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News 01 Sep 17

Macedonia's Wiretap Whistleblower Hails 'Fairytale' Ending

In his first public appearance, one of the whistleblowers who exposed the illegal wiretapping scandal in Macedonia says the fall of Nikola Gruevski's government was like a 'fairytale' ending to the drama.

Sinisa Jakov Marusic
Gjorgi Lazarevski. Photo: NOVA TV

Gjorgi Lazarevski, one of three former Macedonian secret policemen who are credited with handed over wiretapped recordings of official conversations to the then opposition leader, Zoran Zaev, said he was delighted that his actions had exposed and ultimately brought down the government of Nikola Gruevski.

"I am still recovering. I am simply not the same man any more. But the satisfaction I drew from the fact that we managed to uncover this systemic evil is very important," Lazarevski said in his first public appearance, in an interview for NOVA TV.

In February 2015, the then opposition Social Democrats, led by Zaev, began releasing batches of covertly recorded tapes that they said proved Gruevski's government was behind the illegal surveillance of some 20,000 people, including ministers, politicians, businessmen, journalists, scholars and others.

The opposition claimed the tapes proved that top government members and their associates had committed other crimes as well, including schemes to rig the 2013 local election and the 2014 general and presidential election, manipulate the justice system, keep a tight grip on media and cover up the murder of a young man by a police officer.

Many of these allegations are now being investigated by the Special Prosecution, the SJO, or already resulted in charges being brought against top former officials, including Gruevski.

At the time, the then Prime Minister claimed the whole affair was a political set-up instigated by unnamed foreign intelligence services.

After a prolonged political crisis, Zaev's Social Democrats, SDSM, finally formed the new government in May, ending the 11-year reign of Gruevski's VMRO DPMNE party.

Lazarevski said he first found out that the secret police – for which he worked from the 1980s onwards – was illegally wiretapping a massive number of people in 2008.

He said he then spent three years with a colleague, Zvonko Krstevski, documenting these illegal activities. "Zvonko and I shared the same dissatisfaction from what was going on," Lazarevski said.

He said he decided that the compromising materials should be stored after finding out that even the then Interior Minister, Gordana Jankuloska, was among those being wiretapped.

"When I first found out that that even the Interior Minister was being wiretapped ... and when I heard the content of such conversations, I told Zvonko, 'We must keep this,'" Lazarevski said.

Later, they decided to hand the materials they had collected to the former secret police chief, Zoran Verushevski, because they trusted him. Verushevski then handed them to Zaev.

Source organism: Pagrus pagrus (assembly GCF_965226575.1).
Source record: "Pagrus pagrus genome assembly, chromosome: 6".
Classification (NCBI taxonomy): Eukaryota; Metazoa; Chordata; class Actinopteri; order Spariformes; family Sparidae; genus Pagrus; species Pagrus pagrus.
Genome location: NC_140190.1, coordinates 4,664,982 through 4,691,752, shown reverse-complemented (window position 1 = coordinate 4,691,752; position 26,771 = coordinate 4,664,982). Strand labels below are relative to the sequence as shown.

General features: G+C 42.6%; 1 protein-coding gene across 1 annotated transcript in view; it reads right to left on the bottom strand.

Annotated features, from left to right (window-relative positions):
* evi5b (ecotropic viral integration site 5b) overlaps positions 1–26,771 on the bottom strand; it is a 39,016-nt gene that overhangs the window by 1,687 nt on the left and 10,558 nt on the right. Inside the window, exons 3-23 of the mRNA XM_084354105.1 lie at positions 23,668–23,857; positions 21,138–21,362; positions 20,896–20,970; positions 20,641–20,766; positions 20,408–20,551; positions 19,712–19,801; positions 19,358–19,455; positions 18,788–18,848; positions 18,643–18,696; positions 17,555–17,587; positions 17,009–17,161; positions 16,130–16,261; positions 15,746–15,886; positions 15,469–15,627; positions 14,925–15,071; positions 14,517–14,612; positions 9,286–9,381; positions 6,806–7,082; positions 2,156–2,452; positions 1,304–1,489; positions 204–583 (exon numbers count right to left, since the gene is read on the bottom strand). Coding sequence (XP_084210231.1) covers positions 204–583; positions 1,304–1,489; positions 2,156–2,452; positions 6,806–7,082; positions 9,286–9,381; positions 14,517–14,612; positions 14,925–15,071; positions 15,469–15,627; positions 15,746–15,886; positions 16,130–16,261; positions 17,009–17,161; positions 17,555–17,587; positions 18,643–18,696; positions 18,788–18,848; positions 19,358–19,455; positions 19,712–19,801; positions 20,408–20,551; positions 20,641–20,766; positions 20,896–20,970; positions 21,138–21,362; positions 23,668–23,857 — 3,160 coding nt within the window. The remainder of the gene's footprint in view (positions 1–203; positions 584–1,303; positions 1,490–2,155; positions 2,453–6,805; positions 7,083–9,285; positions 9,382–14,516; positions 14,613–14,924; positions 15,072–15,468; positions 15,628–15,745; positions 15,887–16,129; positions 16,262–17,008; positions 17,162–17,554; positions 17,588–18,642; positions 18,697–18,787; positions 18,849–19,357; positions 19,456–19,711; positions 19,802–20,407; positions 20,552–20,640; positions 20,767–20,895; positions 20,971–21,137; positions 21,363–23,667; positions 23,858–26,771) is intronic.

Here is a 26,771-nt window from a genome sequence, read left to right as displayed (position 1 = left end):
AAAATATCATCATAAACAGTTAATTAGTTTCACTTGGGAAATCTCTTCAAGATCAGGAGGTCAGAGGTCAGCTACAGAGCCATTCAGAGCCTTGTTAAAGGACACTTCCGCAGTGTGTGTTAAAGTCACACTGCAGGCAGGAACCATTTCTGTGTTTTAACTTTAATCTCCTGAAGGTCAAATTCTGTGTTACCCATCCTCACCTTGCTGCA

Lazarevski added that, at that time, when the secret service was headed by Gruevski's cousin, Saso Mijalkov, they did not trust the system or their superiors.

In 2015, soon after the opposition started revealing the tapes, Lazarevski, Kostovski and Verushevski ended up behind bars after being accused of illegal wiretapping and of espionage on behalf of unnamed foreign secret services.

The charges were part of a case codenamed "Coup", in which Zaev was accused of trying to blackmail Prime Minister Gruevski into resigning by threatening to publish the compromising tapes.

Kostovski later made a deal with the prosecution, admitting guilt and getting three years in jail.

However, Lazarevski, who spent 11 months in detention, said he was put in a solitary confinement after refusing to sign a similar deal.

"I spent the first month in detention. I cannot complain of pressures although being isolated was pressure by itself. The first month, I spent communicating frequently with the prosecutor in charge but after I refused to sign the confession, I was put in a cell that looked like a solitary confinement," he said.

Regarding the change in power that took place in May, Lazarevski said he still could hardly believe that what he fought for had come about.

"This is like a fairytale for me. What happened is the exact same thing I was hoping for because at one point I was in despair, thinking that this [past] regime will never crumble and that they had got it all covered," he said.

"Probably, it is worth it living through this experience in your life. At least you can say to yourself that you did not live in vain," Lazarevski said.

In January, the SJO, which was formed to investigate alleged wrongdoings associated with the wiretapping affair, dropped all charges against Zaev and the others involved in the "Coup" case.

This came after the SJO in November 2016 said all the evidence suggested that other people from the secret police – and not foreign secret services, as Gruevski claimed – had carried out the illegal wiretapping activity.

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